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I can’t believe it’s been nearly a month since I last blogged. I’d resolved early in 2008 to post a couple of times a week whenever I could, and until June or so, I pretty much managed to stick to it. But for a variety of reasons July and now part of August got away from me. I thank you all for your patience. I’m glad to be back.
I’ve blogged off and on over the past several months about Amazon.com’s e-reading device, Kindle. Well, I finally acquired one in early June and have spent my summer travels field-testing it in preparation for a paper I’ll be presenting at the American Studies Association convention this October. I also happened to purchase an iPod Touch this summer, and despite Apple CEO Steve Jobs’ claim that people don’t read anymore, I’ve been indulging in Plato’s Parmenides using the device’s Stanza e-reading application. My experiences with both devices have been striking. Because their differences seem to me more acute than their similarities, I figured now might be an appropriate time for a Kindle versus iTouch “throwdown.”
I’ll be honest: I’m pretty surprised by the reported success of Kindle and its rosy prospects for the future. The device does what it’s supposed to do, more or less, but as sophisticated as it may be, Kindle still strikes me as fairly primitive.
For me, Kindle’s “wow” factor comes mainly from the built-in EVDO wireless technology, which allows you to download any Kindle edition in the Amazon catalog anywhere, on the fly, without a separate laptop or mobile phone. As a researcher and writer, there’s something alluring (and potentially, economically draining) about having instantaneous access to a library consisting of 125,000+ titles, many (although not all) of which cost less than their printed counterparts. No doubt Amazon wants users to second-guess making trips to the library or to nearby bookstores.
Still, I find title navigation to be awkward and unpredictable. It’s easy enough to find my way to a Kindle book’s cover, title page, interior chapters, and other major landmarks , but making my way through the highlights, notes and dog ears I’ve made rarely results in my ending up where I’d meant to go. The highlighting and note-making functions work well enough; their precision is limited, however, by the fact that you can only highlight entire lines rather than individual words, and only then on a single page at a time.
As for the much-heralded e-ink screen, it reminds me of an Etch-a-Sketch, only crisper. The latter, incidentally was first released in 1973–around the time that color TV really began to take over in earnest in the U.S. from the old black and white system. I wish Amazon had taken a cue here and aimed for a color screen, although I realize that their doing so could have resulted in an undesirable price point for Kindle. The screen renders text quite well, although it still seems vaguely pixelated to me. Word spacing and character tracking could be improved. Images are another matter, though. A colleague to whom I showed my Kindle told me he was “disappointed” by the device’s ability to render images. I agree.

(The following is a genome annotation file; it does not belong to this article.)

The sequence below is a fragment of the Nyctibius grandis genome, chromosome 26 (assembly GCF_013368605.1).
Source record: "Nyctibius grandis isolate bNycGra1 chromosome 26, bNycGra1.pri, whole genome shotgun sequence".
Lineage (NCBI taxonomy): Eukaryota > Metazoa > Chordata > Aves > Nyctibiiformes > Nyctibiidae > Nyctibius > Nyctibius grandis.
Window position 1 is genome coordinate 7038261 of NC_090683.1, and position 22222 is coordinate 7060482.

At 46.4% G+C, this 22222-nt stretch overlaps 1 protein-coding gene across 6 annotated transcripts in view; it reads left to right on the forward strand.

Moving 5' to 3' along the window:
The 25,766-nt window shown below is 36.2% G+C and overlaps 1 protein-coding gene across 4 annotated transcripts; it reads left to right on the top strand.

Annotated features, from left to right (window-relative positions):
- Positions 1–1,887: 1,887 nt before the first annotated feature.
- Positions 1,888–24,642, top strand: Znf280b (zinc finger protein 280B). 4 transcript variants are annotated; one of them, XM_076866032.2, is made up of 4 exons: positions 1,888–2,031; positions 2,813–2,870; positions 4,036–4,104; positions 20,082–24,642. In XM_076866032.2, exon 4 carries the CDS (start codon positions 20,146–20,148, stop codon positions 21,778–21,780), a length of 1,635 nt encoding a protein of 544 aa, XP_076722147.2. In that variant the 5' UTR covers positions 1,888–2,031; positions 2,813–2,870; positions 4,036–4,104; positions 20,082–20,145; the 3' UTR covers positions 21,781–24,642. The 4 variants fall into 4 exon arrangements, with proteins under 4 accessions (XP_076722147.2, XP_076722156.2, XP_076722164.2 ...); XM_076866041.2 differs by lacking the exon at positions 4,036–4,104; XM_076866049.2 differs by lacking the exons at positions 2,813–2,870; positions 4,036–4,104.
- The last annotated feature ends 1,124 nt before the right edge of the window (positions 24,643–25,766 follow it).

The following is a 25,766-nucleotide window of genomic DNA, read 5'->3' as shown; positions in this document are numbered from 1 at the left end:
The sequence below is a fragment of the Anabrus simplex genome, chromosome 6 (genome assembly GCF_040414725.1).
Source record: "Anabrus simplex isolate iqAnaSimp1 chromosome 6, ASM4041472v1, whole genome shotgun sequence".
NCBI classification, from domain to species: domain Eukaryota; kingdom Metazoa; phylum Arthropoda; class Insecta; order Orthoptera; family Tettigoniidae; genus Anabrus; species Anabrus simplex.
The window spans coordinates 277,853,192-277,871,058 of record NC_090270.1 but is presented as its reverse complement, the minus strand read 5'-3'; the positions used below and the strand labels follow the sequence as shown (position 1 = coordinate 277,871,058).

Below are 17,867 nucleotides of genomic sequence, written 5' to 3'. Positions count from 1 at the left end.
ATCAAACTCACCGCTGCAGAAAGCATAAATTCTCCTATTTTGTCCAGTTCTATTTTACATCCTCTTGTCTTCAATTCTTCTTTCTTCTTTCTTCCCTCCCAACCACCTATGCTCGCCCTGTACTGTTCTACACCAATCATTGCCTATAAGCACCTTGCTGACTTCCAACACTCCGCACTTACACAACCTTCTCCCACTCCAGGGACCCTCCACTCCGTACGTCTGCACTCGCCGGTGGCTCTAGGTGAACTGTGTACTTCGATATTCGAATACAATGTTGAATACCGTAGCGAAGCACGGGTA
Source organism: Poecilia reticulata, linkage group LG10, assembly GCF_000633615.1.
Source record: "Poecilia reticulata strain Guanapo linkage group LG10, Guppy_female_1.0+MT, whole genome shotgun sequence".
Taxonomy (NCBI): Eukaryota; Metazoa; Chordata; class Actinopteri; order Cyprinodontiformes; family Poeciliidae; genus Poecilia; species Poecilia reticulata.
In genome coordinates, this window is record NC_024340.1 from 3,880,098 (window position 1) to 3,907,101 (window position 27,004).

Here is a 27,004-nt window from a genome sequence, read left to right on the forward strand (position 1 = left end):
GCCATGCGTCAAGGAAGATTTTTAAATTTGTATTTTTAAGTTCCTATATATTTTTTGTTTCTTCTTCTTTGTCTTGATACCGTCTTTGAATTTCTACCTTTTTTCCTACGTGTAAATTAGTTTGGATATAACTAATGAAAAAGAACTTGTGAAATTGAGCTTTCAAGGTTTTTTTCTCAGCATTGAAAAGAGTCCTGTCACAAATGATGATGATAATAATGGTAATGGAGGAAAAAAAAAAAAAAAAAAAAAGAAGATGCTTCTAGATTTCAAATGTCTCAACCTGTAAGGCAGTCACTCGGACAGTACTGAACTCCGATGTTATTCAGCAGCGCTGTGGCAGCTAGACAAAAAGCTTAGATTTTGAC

Then, of course, there’s Amazon’s proprietary e-book format and its use of digital rights management. I’ve already blogged about these at length, so I won’t belabor the point here except to say three words: open content, please!
Talk about “wow” factor all around. The device looks great, it fits in the palm of your hand, and it’s not a single-use device. (Kindle, incidentally, comes with an experimental web browser and plays mp3s.) This last point is especially important. I’m a fan of The Food Network’s Alton Brown, who insists that kitchen devices dedicated to a single foodstuff generally ought to be avoided, for they too easily become superfluous. (Salad Shooter, anyone?) With a proliferation of high-tech gadgetry ranging from laptops to mobile phones, e-readers, and more, getting a device that can do more, and do “more” exceptionally well, should be the order of the day. That’s what the iTouch delivers.
There are a bunch of e-reading applications available for the iPod Touch and iPhone, but for now, I prefer Stanza. It’s free, as are the books associated with the software. The free content is both an advantage and a drawback. The advantage, of course, is that all Stanza books are available gratis, brought to you courtesy of the public domain using the non-proprietary, Open E-Book formatting standard. On the downside, Stanza only offers “classic” works of fiction and non-fiction. Anything current will have wait for decades to make its way to Stanza, a result of the egregious extension of copyright terms.
Text on the iTouch version of Stanza renders beautifully, and the tactile navigation’s a breeze. The screen is bright, clear…and in color. The major limitation I see is the application’s inability to mark text and to record annotations. Here Kindle is the clear winner. I realize, though, that not everyone reads books like me; I plod through text, underlining passages and making notes as I go. But for those who simply read, there shouldn’t be much of a problem.
If someone would only synthesize the best features of Kindle and the iTouch, then we’d have an exceptional e-reader on our hands. For now, Kindle wins on the number of available titles and annotation features, while iTouch/Stanza is ahead on just about everything else. On balance, I suppose that I’m more impressed with the latter than I am with the former.